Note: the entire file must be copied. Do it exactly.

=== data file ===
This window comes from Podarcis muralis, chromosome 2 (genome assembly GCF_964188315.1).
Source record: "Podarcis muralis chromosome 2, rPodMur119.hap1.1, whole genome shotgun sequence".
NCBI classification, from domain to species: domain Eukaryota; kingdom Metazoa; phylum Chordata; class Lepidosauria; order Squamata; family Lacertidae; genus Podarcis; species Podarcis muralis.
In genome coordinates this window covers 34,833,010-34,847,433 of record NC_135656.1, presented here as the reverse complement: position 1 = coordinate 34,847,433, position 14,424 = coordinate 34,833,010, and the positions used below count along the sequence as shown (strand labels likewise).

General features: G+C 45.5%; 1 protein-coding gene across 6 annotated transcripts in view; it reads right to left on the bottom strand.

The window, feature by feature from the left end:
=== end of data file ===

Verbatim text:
This window comes from Podarcis muralis, chromosome 2 (genome assembly GCF_964188315.1).
Source record: "Podarcis muralis chromosome 2, rPodMur119.hap1.1, whole genome shotgun sequence".
NCBI classification, from domain to species: domain Eukaryota; kingdom Metazoa; phylum Chordata; class Lepidosauria; order Squamata; family Lacertidae; genus Podarcis; species Podarcis muralis.
In genome coordinates this window covers 34,833,010-34,847,433 of record NC_135656.1, presented here as the reverse complement: position 1 = coordinate 34,847,433, position 14,424 = coordinate 34,833,010, and the positions used below count along the sequence as shown (strand labels likewise).

General features: G+C 45.5%; 1 protein-coding gene across 6 annotated transcripts in view; it reads right to left on the bottom strand.

The window, feature by feature from the left end: